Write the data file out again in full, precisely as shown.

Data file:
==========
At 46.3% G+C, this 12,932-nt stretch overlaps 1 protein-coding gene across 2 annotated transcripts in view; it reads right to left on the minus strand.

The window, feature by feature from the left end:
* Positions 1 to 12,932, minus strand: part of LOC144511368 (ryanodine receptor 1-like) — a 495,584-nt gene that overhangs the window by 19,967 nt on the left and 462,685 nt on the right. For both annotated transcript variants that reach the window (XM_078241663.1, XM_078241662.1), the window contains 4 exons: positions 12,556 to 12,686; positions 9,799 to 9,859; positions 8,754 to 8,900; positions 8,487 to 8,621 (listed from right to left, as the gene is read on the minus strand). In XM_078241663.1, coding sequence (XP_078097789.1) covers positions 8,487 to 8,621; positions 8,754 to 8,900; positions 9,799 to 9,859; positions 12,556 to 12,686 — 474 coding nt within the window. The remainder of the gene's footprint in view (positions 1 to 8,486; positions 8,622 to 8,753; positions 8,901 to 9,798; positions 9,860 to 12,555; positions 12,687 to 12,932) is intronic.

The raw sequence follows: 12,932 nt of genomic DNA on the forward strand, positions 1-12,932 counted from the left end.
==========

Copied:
At 46.3% G+C, this 12,932-nt stretch overlaps 1 protein-coding gene across 2 annotated transcripts in view; it reads right to left on the minus strand.

The window, feature by feature from the left end:
* Positions 1 to 12,932, minus strand: part of LOC144511368 (ryanodine receptor 1-like) — a 495,584-nt gene that overhangs the window by 19,967 nt on the left and 462,685 nt on the right. For both annotated transcript variants that reach the window (XM_078241663.1, XM_078241662.1), the window contains 4 exons: positions 12,556 to 12,686; positions 9,799 to 9,859; positions 8,754 to 8,900; positions 8,487 to 8,621 (listed from right to left, as the gene is read on the minus strand). In XM_078241663.1, coding sequence (XP_078097789.1) covers positions 8,487 to 8,621; positions 8,754 to 8,900; positions 9,799 to 9,859; positions 12,556 to 12,686 — 474 coding nt within the window. The remainder of the gene's footprint in view (positions 1 to 8,486; positions 8,622 to 8,753; positions 8,901 to 9,798; positions 9,860 to 12,555; positions 12,687 to 12,932) is intronic.

The raw sequence follows: 12,932 nt of genomic DNA on the forward strand, positions 1-12,932 counted from the left end.